reply to this | link to this | view in chronology ]

    • identicon
      Anonymous Coward, 27 May 2015 @ 3:49am

      Response to: Anonymous Coward on May 26th, 2015 @ 10:53pm

      Yes I was thinking the same. The floodgates have been opened and the internet is going to run with this. None of these billboards are safe.

      reply to this | link to this | view in chronology ]

  • identicon
    Anonymous Coward, 26 May 2015 @ 11:29pm

    That's what they get for being so anal.

    reply to this | link to this | view in chronology ]

  • identicon
    Anonymous Coward, 26 May 2015 @ 11:55pm

    "So, what is the consequence of ignoring that device?" Shouldn't that be 'advice'?

    reply to this | link to this | view in chronology ]

  • identicon
    Anonymous Coward, 27 May 2015 @ 4:20am

    Atleast it wasn't the squid soup video.

    reply to this | link to this | view in chronology ]

  • identicon
    Sunhawk, 27 May 2015 @ 4:25am

    Bah, no subtlety!

    Don't replace the whole thing - replace a picture on a desk or the contents of a computer screen inside the billboard.

    reply to this | link to this | view in chronology ]

    • identicon
      Just Another Anonymous Troll, 27 May 2015 @ 5:41am

      Re:

      When you want to humiliate someone with poor security, you don't go subtle. Would it have gotten on Techdirt with "The Price Of Ignoring Free Internet Security Advice: Some Guy Makes A Minor Alteration To Your Billboard"? Besides, it's probably a CFAA violation either way, might as well be hung for a sheep as a lamb.

      reply to this | link to this | view in chronology ]

    • icon
      John Fenderson (profile), 27 May 2015 @ 7:42am

      Re:

      Anyone who is using Goatse is not someone who cares about subtlety.

      reply to this | link to this | view in chronology ]

  • identicon
    Sunhawk, 27 May 2015 @ 4:25am

    Bah, no subtlety!

    Don't replace the whole thing - replace a picture on a desk or the contents of a computer screen inside the billboard.

    reply to this | link to this | view in chronology ]

  • identicon
    Anonymous Coward, 27 May 2015 @ 6:34am

    "Probably best to just sick the lawyers on Dan. After all, this all must be his fault, somehow."

    He obviously should have hacked them and updated their security settings. Being a concerned bystander is no defense

    reply to this | link to this | view in chronology ]

    • icon
      ltlw0lf (profile), 27 May 2015 @ 10:02am

      Re:

      He obviously should have hacked them and updated their security settings. Being a concerned bystander is no defense

      That has been tried in the past. Didn't work so well.

      The biggest problem is that even if you manage to hack the system and set the security settings, the FBI shows up at your door for hacking the system and the company presses charges because they can no longer get into their system because you updated their security settings. Nobody has GPG set up on their email browser, so they can't decrypt the email you sent them with their updated passwords and instructions on how to log in and change the passwords.

      Hopefully they'll take the high road and fix their stuff without involving poor Ms. Streisand in the mix.

      reply to this | link to this | view in chronology ]

      • icon
        John Fenderson (profile), 27 May 2015 @ 10:13am

        Re: Re:

        "Hopefully they'll take the high road and fix their stuff without involving poor Ms. Streisand in the mix."

        Not going to happen. There's no money in taking the high road, and that's the only thing that matters to companies. The Streisand Effect can change that economic computation by steering potential customers away.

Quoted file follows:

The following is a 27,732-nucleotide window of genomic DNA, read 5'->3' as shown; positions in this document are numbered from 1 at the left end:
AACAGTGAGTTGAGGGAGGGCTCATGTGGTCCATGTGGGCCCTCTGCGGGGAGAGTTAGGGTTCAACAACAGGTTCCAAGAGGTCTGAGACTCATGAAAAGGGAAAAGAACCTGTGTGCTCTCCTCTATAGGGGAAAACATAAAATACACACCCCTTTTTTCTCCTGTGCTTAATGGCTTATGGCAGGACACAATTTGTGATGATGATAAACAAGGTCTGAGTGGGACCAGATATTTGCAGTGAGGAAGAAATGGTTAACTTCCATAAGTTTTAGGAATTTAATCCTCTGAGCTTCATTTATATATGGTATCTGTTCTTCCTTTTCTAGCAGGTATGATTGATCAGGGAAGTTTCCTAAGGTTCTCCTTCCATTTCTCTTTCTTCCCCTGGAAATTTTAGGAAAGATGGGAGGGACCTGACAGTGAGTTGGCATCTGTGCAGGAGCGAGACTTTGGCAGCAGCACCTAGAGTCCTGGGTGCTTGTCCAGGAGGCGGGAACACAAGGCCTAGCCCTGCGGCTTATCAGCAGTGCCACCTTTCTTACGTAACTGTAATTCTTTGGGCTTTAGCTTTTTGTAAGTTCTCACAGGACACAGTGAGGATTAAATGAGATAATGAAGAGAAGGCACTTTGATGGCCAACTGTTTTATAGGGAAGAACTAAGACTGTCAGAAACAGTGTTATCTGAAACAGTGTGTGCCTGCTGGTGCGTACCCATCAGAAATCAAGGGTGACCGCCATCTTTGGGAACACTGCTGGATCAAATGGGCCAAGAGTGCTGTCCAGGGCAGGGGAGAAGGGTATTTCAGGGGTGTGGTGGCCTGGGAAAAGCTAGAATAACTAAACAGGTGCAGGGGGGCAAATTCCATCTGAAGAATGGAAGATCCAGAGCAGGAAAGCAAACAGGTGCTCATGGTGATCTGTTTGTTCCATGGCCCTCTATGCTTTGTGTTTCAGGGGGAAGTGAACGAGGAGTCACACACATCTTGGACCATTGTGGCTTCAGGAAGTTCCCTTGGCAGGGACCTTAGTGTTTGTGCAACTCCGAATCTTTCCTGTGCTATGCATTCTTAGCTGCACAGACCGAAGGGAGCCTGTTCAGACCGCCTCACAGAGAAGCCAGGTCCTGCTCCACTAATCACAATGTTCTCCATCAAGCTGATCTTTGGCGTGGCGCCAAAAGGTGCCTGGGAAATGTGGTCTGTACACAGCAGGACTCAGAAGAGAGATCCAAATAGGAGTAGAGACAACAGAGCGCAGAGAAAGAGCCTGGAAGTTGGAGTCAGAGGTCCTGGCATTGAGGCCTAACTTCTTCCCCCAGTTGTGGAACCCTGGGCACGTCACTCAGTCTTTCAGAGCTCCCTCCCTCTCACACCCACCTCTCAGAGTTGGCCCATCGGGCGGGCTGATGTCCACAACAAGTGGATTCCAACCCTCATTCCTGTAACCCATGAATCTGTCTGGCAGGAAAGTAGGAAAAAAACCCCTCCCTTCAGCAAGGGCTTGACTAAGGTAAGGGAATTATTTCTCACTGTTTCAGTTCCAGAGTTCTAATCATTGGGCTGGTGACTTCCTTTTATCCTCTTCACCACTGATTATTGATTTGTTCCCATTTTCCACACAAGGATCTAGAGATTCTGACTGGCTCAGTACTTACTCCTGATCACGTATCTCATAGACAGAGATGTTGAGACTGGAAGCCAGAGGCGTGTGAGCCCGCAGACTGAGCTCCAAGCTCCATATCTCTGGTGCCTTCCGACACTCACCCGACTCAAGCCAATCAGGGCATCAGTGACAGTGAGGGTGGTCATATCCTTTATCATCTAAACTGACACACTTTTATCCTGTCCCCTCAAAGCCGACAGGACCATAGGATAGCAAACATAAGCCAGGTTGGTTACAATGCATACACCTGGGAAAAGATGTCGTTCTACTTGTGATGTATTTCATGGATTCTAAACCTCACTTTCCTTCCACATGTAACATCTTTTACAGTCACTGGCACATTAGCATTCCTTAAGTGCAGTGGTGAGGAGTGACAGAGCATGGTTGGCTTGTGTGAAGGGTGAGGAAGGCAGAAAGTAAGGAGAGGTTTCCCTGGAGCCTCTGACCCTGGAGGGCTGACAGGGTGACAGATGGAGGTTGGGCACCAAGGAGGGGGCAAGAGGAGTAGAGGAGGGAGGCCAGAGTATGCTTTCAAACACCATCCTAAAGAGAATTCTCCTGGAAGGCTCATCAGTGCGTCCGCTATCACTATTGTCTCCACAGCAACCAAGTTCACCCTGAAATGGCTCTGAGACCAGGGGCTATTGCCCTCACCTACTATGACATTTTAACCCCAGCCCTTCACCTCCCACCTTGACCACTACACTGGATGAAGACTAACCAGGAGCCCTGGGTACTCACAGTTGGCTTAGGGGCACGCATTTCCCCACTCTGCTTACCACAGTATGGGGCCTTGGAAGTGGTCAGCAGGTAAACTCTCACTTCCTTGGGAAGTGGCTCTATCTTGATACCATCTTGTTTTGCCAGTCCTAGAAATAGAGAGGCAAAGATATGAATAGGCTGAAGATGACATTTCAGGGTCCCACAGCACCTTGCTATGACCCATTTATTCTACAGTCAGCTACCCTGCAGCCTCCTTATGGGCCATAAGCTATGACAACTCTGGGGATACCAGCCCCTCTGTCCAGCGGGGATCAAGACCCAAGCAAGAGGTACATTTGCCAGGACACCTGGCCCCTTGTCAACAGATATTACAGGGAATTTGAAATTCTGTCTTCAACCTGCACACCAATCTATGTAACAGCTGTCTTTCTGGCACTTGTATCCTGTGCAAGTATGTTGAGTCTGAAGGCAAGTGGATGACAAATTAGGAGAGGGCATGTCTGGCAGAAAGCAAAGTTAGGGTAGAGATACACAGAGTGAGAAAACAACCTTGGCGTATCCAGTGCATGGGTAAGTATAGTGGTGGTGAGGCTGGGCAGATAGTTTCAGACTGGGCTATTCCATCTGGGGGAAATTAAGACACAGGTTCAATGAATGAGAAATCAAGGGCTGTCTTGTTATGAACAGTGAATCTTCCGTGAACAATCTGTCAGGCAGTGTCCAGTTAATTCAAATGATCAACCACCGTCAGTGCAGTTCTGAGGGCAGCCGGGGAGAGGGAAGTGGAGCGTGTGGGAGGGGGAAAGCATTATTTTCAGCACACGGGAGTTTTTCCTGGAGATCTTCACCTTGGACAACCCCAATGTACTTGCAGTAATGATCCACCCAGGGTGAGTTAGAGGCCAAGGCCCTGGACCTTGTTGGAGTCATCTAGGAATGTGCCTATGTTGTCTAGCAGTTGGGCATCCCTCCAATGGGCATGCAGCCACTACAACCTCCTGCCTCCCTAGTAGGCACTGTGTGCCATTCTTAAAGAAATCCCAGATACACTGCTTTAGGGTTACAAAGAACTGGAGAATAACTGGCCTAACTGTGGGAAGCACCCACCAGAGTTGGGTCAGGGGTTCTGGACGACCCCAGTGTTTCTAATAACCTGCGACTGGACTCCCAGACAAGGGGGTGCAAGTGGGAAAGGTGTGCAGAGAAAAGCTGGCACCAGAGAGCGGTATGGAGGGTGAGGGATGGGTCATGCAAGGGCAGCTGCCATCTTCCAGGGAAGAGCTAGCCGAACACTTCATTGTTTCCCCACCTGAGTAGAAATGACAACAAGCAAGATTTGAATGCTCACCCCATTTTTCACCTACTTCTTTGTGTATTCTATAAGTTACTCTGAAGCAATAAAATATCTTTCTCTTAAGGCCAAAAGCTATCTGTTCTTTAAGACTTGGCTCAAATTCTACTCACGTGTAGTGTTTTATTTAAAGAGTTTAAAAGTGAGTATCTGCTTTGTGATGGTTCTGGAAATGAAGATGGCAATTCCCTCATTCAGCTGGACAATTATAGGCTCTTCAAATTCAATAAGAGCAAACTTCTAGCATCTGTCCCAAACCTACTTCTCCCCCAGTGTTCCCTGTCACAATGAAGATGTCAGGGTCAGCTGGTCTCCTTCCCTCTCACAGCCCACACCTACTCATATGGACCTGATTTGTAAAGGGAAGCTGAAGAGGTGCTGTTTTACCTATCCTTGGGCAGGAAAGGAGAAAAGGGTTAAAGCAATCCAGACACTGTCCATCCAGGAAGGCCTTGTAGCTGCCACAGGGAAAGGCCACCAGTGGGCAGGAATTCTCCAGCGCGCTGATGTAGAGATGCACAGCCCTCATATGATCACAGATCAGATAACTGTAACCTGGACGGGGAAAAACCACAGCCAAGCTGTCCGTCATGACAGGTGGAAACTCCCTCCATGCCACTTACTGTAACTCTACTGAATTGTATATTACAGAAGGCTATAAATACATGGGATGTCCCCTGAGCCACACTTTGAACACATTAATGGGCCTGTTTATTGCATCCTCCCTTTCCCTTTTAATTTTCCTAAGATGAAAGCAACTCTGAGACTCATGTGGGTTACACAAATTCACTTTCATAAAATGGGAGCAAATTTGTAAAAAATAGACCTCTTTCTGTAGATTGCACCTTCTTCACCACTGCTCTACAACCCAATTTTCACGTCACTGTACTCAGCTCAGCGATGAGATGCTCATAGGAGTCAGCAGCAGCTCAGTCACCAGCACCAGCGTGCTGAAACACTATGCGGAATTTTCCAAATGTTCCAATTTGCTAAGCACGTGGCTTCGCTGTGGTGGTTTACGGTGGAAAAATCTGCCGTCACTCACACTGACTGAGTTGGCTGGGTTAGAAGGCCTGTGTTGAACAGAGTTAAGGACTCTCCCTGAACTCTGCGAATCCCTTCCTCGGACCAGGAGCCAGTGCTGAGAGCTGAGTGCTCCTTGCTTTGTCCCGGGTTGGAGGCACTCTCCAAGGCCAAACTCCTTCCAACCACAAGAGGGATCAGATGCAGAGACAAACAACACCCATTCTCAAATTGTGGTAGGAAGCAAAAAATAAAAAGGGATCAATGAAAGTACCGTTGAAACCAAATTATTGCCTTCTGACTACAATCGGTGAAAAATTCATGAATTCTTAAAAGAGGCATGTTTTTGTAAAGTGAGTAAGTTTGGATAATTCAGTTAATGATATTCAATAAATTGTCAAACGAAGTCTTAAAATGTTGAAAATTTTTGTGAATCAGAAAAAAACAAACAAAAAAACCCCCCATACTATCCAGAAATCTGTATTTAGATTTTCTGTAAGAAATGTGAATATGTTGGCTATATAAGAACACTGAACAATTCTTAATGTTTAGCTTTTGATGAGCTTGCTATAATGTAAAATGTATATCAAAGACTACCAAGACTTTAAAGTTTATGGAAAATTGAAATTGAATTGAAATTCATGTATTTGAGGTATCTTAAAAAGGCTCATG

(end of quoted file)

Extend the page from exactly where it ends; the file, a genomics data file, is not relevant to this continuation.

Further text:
reply to this | link to this | view in chronology ]

  • identicon
    David, 27 May 2015 @ 8:00am

    For your amusement

    A graphic representation of how significant your security hole is...

    reply to this | link to this | view in chronology ]

  • icon
    Ryunosuke (profile), 27 May 2015 @ 8:23am

    about internet security...

    this is exactly what WILL happen if the FBI gets their backdoor.

    reply to this | link to this | view in chronology ]

  • identicon
    Christenson, 27 May 2015 @ 9:53am

    Enhanced Punishment for insecurity

    I assure you this was not my hack, but if it was, along with my disgusting image I would be prominently displaying the phone number and e-mail for the billboard's owners, as far up the chain as I could dox. The message would get through very quickly.

    reply to this | link to this | view in chronology ]

  • icon
    Uriel-238 (profile), 27 May 2015 @ 10:36am

    Better digital vandalism than digital sabotage.

    Stuxnet provided us a demonstration of the potential damage to which insecure net assets can lead. I'm glad that our first newsworthy attacks against critical internet security vulnerabilities resulted in public disgust rather than public casualties.

    Still, I expect this is just the first of many shots. This one was across the bow.

    reply to this | link to this | view in chronology ]

    • icon
      John Fenderson (profile), 27 May 2015 @ 12:23pm

      Re: Better digital vandalism than digital sabotage.

      This isn't even remotely the first of this type. This sort of thing has been going on for as long as digital billboards have existed. And before that, it was (and still is) quite common with electronic reader boards -- even before the internet was used for them. In the pre-internet days, many such signs could be called up and programmed using a modem.

      The only reason this is getting widespread mainstream news attention is because it involved goatse.

      reply to this | link to this | view in chronology ]

      • icon
        Uriel-238 (profile), 27 May 2015 @ 4:07pm

        Re: Re: Better digital vandalism than digital sabotage.

        Well, Goatse is about as close as one can get to Langford's BLIT, a universal visual brown note. Fortunately, we haven't discovered any killer pokes on the human being that can be delivered by image or audio file.

        My experience with hackers (which goes back into the 80s) is more that they're curious or mischievous than malicious, but some are. And the Stuxnet incident demonstrates that nations and ideological organizations will exploit such vulnerabilities to do damage if it is feasible to do so.

        reply to this | link to this | view in chronology ]

        • icon
          John Fenderson (profile), 28 May 2015 @ 1:06pm

          Re: Re: Re: Better digital vandalism than digital sabotage.

          "Fortunately, we haven't discovered any killer pokes on the human being that can be delivered by image or audio file."

          Ewww. You should be careful about using terms like "killer pokes" in a conversation involving Goatse.

          reply to this | link to this | view in chronology ]

  • identicon
    coward, 27 May 2015 @ 12:45pm

    thanks be to Dan

    +1 job well done

    thanks Tentler

    reply to this | link to this | view in chronology ]